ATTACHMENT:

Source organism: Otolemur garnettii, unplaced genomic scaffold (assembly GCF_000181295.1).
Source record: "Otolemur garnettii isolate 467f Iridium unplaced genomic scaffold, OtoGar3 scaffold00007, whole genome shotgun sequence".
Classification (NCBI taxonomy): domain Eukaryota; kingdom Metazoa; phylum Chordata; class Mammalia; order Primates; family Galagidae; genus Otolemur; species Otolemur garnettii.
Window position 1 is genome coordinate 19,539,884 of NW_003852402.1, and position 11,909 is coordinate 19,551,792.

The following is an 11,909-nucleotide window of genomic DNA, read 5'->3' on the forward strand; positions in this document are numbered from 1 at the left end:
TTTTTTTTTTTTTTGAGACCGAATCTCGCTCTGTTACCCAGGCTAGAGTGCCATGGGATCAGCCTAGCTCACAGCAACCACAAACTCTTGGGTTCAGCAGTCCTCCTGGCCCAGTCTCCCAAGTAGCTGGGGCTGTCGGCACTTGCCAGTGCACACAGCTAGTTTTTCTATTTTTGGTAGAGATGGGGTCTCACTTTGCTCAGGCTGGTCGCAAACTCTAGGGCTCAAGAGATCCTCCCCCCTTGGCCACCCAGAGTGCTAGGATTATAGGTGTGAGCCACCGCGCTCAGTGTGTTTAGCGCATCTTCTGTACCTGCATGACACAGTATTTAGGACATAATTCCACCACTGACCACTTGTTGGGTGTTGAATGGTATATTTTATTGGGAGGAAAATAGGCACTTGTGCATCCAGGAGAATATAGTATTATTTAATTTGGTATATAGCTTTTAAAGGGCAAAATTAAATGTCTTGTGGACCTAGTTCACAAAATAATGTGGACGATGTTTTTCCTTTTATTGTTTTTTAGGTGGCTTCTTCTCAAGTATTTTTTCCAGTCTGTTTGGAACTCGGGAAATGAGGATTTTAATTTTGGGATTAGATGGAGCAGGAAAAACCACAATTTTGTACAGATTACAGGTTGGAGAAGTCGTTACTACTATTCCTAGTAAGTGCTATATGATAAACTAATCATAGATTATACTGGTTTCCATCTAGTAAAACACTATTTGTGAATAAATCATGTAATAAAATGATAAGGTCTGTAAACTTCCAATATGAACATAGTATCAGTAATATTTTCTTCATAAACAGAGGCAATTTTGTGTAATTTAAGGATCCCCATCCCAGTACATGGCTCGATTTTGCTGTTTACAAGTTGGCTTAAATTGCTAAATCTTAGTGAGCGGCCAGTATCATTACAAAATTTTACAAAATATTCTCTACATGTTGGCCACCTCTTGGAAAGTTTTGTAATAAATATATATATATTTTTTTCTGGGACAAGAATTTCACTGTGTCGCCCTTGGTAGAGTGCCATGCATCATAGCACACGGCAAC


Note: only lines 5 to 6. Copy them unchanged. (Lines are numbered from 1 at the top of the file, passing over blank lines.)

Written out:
The following is an 11,909-nucleotide window of genomic DNA, read 5'->3' on the forward strand; positions in this document are numbered from 1 at the left end:
TTTTTTTTTTTTTTGAGACCGAATCTCGCTCTGTTACCCAGGCTAGAGTGCCATGGGATCAGCCTAGCTCACAGCAACCACAAACTCTTGGGTTCAGCAGTCCTCCTGGCCCAGTCTCCCAAGTAGCTGGGGCTGTCGGCACTTGCCAGTGCACACAGCTAGTTTTTCTATTTTTGGTAGAGATGGGGTCTCACTTTGCTCAGGCTGGTCGCAAACTCTAGGGCTCAAGAGATCCTCCCCCCTTGGCCACCCAGAGTGCTAGGATTATAGGTGTGAGCCACCGCGCTCAGTGTGTTTAGCGCATCTTCTGTACCTGCATGACACAGTATTTAGGACATAATTCCACCACTGACCACTTGTTGGGTGTTGAATGGTATATTTTATTGGGAGGAAAATAGGCACTTGTGCATCCAGGAGAATATAGTATTATTTAATTTGGTATATAGCTTTTAAAGGGCAAAATTAAATGTCTTGTGGACCTAGTTCACAAAATAATGTGGACGATGTTTTTCCTTTTATTGTTTTTTAGGTGGCTTCTTCTCAAGTATTTTTTCCAGTCTGTTTGGAACTCGGGAAATGAGGATTTTAATTTTGGGATTAGATGGAGCAGGAAAAACCACAATTTTGTACAGATTACAGGTTGGAGAAGTCGTTACTACTATTCCTAGTAAGTGCTATATGATAAACTAATCATAGATTATACTGGTTTCCATCTAGTAAAACACTATTTGTGAATAAATCATGTAATAAAATGATAAGGTCTGTAAACTTCCAATATGAACATAGTATCAGTAATATTTTCTTCATAAACAGAGGCAATTTTGTGTAATTTAAGGATCCCCATCCCAGTACATGGCTCGATTTTGCTGTTTACAAGTTGGCTTAAATTGCTAAATCTTAGTGAGCGGCCAGTATCATTACAAAATTTTACAAAATATTCTCTACATGTTGGCCACCTCTTGGAAAGTTTTGTAATAAATATATATATATTTTTTTCTGGGACAAGAATTTCACTGTGTCGCCCTTGGTAGAGTGCCATGCATCATAGCACACGGCAAC